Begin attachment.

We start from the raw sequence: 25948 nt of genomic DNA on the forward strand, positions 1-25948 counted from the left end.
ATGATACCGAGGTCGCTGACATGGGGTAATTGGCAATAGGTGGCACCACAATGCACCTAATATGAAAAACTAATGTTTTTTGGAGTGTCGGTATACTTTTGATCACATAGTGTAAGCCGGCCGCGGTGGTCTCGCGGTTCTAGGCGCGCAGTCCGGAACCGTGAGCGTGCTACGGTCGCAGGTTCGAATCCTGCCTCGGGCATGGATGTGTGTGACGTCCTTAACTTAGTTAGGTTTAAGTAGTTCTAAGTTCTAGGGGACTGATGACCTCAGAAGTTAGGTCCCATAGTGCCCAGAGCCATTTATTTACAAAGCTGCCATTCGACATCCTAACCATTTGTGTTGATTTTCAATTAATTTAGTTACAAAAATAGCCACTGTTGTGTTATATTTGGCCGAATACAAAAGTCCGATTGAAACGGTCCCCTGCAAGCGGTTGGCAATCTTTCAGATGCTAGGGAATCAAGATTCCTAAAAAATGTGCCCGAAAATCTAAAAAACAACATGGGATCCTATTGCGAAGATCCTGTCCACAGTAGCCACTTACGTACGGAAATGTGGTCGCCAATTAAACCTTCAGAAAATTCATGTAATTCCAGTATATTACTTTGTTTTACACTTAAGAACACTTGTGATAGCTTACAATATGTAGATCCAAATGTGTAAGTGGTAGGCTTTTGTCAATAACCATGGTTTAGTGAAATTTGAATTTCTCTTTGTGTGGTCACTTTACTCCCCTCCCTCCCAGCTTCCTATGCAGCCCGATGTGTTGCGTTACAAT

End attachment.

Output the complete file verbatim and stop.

We start from the raw sequence: 25948 nt of genomic DNA on the forward strand, positions 1-25948 counted from the left end.
ATGATACCGAGGTCGCTGACATGGGGTAATTGGCAATAGGTGGCACCACAATGCACCTAATATGAAAAACTAATGTTTTTTGGAGTGTCGGTATACTTTTGATCACATAGTGTAAGCCGGCCGCGGTGGTCTCGCGGTTCTAGGCGCGCAGTCCGGAACCGTGAGCGTGCTACGGTCGCAGGTTCGAATCCTGCCTCGGGCATGGATGTGTGTGACGTCCTTAACTTAGTTAGGTTTAAGTAGTTCTAAGTTCTAGGGGACTGATGACCTCAGAAGTTAGGTCCCATAGTGCCCAGAGCCATTTATTTACAAAGCTGCCATTCGACATCCTAACCATTTGTGTTGATTTTCAATTAATTTAGTTACAAAAATAGCCACTGTTGTGTTATATTTGGCCGAATACAAAAGTCCGATTGAAACGGTCCCCTGCAAGCGGTTGGCAATCTTTCAGATGCTAGGGAATCAAGATTCCTAAAAAATGTGCCCGAAAATCTAAAAAACAACATGGGATCCTATTGCGAAGATCCTGTCCACAGTAGCCACTTACGTACGGAAATGTGGTCGCCAATTAAACCTTCAGAAAATTCATGTAATTCCAGTATATTACTTTGTTTTACACTTAAGAACACTTGTGATAGCTTACAATATGTAGATCCAAATGTGTAAGTGGTAGGCTTTTGTCAATAACCATGGTTTAGTGAAATTTGAATTTCTCTTTGTGTGGTCACTTTACTCCCCTCCCTCCCAGCTTCCTATGCAGCCCGATGTGTTGCGTTACAAT